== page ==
By Paul Baloche
Many of the most prolific worship songwriters are worship leaders. But you don’t have to be a lead worshiper to write good worship songs, you just need to be a worshiper. The best worship songs usually are not crafted for commercial purposes. Some of them, or at least the beginning “nuggets,” come when you’re not even trying to write a song. Many of the best are born in church. Here are five suggestions for kickstarting your worship songwriting.
1. Be Open to the Spirit
The presence of the Holy Spirit is like oil, lubricating our spirits, causing music to flow. Maybe something in the worship—a word, a phrase, a line—sparks off something in you, and you continue singing your own worship phrases in your heart, spinning off into your own melody. When that happens, write it down! Write it down! Write it down! No, you won’t remember it, so use the back of the bulletin or your smartphone or the trusty notepad that you always carry for such occasions. Later, you can take your inspired idea out and worship with it until more of it falls into place. Or sometimes the sermon sparks an idea. You think, “We need a song that says that. Even the title would make a good hook!” It’s rare that you get more than about 15% of a song that way, but you may have enough for a great start. Thank the Lord for the nugget, save it and put it away for later.
2. Write It Down
Always have your antennae up. A large part of a songwriter’s job is to find and retrieve inspiration. Notice the way words are put together, how they sound, how they will sing. Capture little phrases that will become hooks. You hear a good one and say to yourself, “Hey. That could make a good song.” Then be a doodler; remember, write it down. Get the heart, the human emotion from the nugget; that’s what makes the song work. Listen to what the people of God are saying when they pray or praise. It shows you what they need and how they feel. Try to incorporate these into your songs. Go ahead and open your eyes and jot down what somebody is praying. If you feel odd about doing that, be at peace. Somebody wrote down what Moses prayed and Hannah prophesied.
3. Keep a Record of your Journey
Songwriting is a way of journaling your journey. King David wrote out of his life experiences, even his bad ones: when he fled from Absalom, his son (Psalm 3); when the Lord delivered him from the hand of Saul (Psalm 18); when he pretended to be insane before Abimelech (Psalm 34 ); when Nathan the prophet came to him after he had sinned with Bathsheba (Psalm 51). (Also, check out Psalms 7, 30, 56, 57, 142.) See songwriting as another way to journal and record the story of your life. Each song you write represents another part of your life.
4. Write With Scriptures
Often your songs may spring out of the Word of God as you meditate on it in your quiet times. A passage touches something deep in you and begins to set itself to music. Here’s a good exercise to try. Shut yourself in a quiet place where no one can hear you. It’s very important that you not feel self-conscious. If you don’t have a place of solitude, just find the most private place you can and sing under your breath, or at whatever level you feel comfortable. Open your Bible to a psalm and begin to sing it aloud, improvising in real time. Read slightly ahead, making up the melody as you go. Maybe it’s a psalm where the psalmist pours out his heart to the Lord. Feel all the emotions and express them spontaneously with the words. At times you’ll find yourself singing ringing high tones on words of high praise, at other times almost whispering anguished cries of the psalmist’s heart, possibly in minor modes. What this sounds like will differ from person to person, depending on one’s musical background. It probably won’t have any form but will be more like “stream of consciousness,” or like a recitative from an opera or oratorio. Don’t worry about that—it’s because there is probably no metrical form in the passage you’re singing. If you’re a good improvising instrumentalist, you may want to accompany yourself with appropriate chords. Even if you tape this for your own amazement, don’t consider it a song. No one else is likely to sing it. It’s very private. You may however, as a byproduct, come up with a line or two worth developing into a real song. Whether or not you do, you will be practicing valuable lessons of engaging with the Word and setting emotions to music.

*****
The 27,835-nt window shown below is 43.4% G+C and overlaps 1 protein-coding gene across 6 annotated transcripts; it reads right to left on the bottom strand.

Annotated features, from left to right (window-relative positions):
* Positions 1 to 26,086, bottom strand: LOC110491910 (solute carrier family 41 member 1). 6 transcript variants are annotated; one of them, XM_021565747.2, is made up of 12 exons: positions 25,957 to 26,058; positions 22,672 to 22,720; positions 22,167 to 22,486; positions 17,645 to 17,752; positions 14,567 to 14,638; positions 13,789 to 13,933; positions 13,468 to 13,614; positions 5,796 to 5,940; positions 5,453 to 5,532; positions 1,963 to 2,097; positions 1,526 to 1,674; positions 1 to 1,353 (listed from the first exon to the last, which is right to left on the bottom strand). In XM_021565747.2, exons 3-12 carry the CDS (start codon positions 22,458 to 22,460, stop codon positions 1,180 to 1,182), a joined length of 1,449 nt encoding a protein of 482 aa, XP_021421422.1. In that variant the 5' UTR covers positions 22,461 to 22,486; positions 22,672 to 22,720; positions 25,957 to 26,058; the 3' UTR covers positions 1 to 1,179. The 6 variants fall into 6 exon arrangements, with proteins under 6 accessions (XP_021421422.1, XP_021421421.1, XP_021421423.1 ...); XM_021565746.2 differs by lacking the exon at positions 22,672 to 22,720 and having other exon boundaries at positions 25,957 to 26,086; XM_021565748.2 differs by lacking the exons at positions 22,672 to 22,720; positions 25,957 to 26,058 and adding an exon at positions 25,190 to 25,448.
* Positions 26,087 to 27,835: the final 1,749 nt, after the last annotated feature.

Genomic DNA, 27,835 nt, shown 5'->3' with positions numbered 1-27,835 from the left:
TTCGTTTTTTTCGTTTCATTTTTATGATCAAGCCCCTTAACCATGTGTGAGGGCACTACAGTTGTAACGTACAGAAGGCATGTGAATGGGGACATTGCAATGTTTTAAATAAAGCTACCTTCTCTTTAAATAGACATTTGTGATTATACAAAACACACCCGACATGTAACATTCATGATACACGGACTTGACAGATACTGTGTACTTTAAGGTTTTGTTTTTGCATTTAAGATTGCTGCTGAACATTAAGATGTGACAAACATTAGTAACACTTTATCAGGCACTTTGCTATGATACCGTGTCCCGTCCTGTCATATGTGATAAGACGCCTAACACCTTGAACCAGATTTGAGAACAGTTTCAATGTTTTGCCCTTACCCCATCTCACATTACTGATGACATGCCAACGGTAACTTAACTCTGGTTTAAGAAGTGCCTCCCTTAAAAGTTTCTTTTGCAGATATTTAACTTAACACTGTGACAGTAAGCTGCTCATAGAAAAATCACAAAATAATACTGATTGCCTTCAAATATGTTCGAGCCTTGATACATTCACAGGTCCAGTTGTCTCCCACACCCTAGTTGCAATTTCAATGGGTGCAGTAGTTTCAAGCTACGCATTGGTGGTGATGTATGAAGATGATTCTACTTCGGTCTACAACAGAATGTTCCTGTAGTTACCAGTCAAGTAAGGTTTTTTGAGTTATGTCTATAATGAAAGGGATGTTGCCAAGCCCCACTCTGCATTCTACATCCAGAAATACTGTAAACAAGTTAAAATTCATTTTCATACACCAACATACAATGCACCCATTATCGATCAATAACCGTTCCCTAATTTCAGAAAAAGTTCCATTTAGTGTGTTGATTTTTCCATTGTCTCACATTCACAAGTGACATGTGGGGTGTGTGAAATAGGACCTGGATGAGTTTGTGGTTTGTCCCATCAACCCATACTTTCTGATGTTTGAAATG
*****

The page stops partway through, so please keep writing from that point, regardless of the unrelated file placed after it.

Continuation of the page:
5. Sing Your Prayers
If you’re one of those who are immersed in music and find yourself singing much of the time, try singing your prayers to the Lord, as well. King David did. A good time to do this is when you’re driving in your car, alone. You’ll find your music taking on the feeling of the burdens or praises of your heart. It can intensify your prayer life. Caution: Do not attempt to accompany yourself on your guitar while driving.
Your assignment this month is to start writing. Write now, right now!
Paul Baloche is a regular columnist for Worship Leader magazine. Paul’s songs include, “Open the Eyes of My Heart,” “Hosanna,” “Your Name,” “Today Is the Day,” and “Above All,” among many others. He’s also an author, teacher, worship pastor, and recording artist. Find out more here. And find out about his new Christmas album releasing this October here.